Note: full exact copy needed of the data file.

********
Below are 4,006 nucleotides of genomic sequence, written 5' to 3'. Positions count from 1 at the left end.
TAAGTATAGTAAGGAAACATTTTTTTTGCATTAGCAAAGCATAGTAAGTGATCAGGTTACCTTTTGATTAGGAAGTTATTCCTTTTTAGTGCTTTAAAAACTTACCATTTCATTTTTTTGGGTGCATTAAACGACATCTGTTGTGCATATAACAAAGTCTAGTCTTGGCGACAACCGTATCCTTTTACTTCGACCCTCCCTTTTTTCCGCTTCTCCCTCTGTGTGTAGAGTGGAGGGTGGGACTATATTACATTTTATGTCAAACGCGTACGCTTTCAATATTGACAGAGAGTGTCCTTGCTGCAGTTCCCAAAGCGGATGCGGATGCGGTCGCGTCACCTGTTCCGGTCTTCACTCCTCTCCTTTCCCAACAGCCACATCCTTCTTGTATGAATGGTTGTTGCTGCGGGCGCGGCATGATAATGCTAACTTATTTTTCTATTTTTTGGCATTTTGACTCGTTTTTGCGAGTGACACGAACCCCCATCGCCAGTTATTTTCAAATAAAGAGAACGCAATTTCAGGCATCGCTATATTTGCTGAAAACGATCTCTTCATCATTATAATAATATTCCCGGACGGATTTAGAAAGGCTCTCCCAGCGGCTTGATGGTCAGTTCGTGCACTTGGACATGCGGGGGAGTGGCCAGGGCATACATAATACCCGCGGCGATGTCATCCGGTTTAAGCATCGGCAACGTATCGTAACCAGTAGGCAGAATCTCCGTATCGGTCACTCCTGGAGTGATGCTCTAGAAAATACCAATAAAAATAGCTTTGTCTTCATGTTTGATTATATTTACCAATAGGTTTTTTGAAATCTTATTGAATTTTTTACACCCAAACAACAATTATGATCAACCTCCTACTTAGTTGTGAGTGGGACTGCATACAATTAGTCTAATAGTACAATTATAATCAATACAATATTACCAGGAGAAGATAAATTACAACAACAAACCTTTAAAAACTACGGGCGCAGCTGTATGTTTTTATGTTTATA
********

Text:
Below are 4,006 nucleotides of genomic sequence, written 5' to 3'. Positions count from 1 at the left end.
TAAGTATAGTAAGGAAACATTTTTTTTGCATTAGCAAAGCATAGTAAGTGATCAGGTTACCTTTTGATTAGGAAGTTATTCCTTTTTAGTGCTTTAAAAACTTACCATTTCATTTTTTTGGGTGCATTAAACGACATCTGTTGTGCATATAACAAAGTCTAGTCTTGGCGACAACCGTATCCTTTTACTTCGACCCTCCCTTTTTTCCGCTTCTCCCTCTGTGTGTAGAGTGGAGGGTGGGACTATATTACATTTTATGTCAAACGCGTACGCTTTCAATATTGACAGAGAGTGTCCTTGCTGCAGTTCCCAAAGCGGATGCGGATGCGGTCGCGTCACCTGTTCCGGTCTTCACTCCTCTCCTTTCCCAACAGCCACATCCTTCTTGTATGAATGGTTGTTGCTGCGGGCGCGGCATGATAATGCTAACTTATTTTTCTATTTTTTGGCATTTTGACTCGTTTTTGCGAGTGACACGAACCCCCATCGCCAGTTATTTTCAAATAAAGAGAACGCAATTTCAGGCATCGCTATATTTGCTGAAAACGATCTCTTCATCATTATAATAATATTCCCGGACGGATTTAGAAAGGCTCTCCCAGCGGCTTGATGGTCAGTTCGTGCACTTGGACATGCGGGGGAGTGGCCAGGGCATACATAATACCCGCGGCGATGTCATCCGGTTTAAGCATCGGCAACGTATCGTAACCAGTAGGCAGAATCTCCGTATCGGTCACTCCTGGAGTGATGCTCTAGAAAATACCAATAAAAATAGCTTTGTCTTCATGTTTGATTATATTTACCAATAGGTTTTTTGAAATCTTATTGAATTTTTTACACCCAAACAACAATTATGATCAACCTCCTACTTAGTTGTGAGTGGGACTGCATACAATTAGTCTAATAGTACAATTATAATCAATACAATATTACCAGGAGAAGATAAATTACAACAACAAACCTTTAAAAACTACGGGCGCAGCTGTATGTTTTTATGTTTATA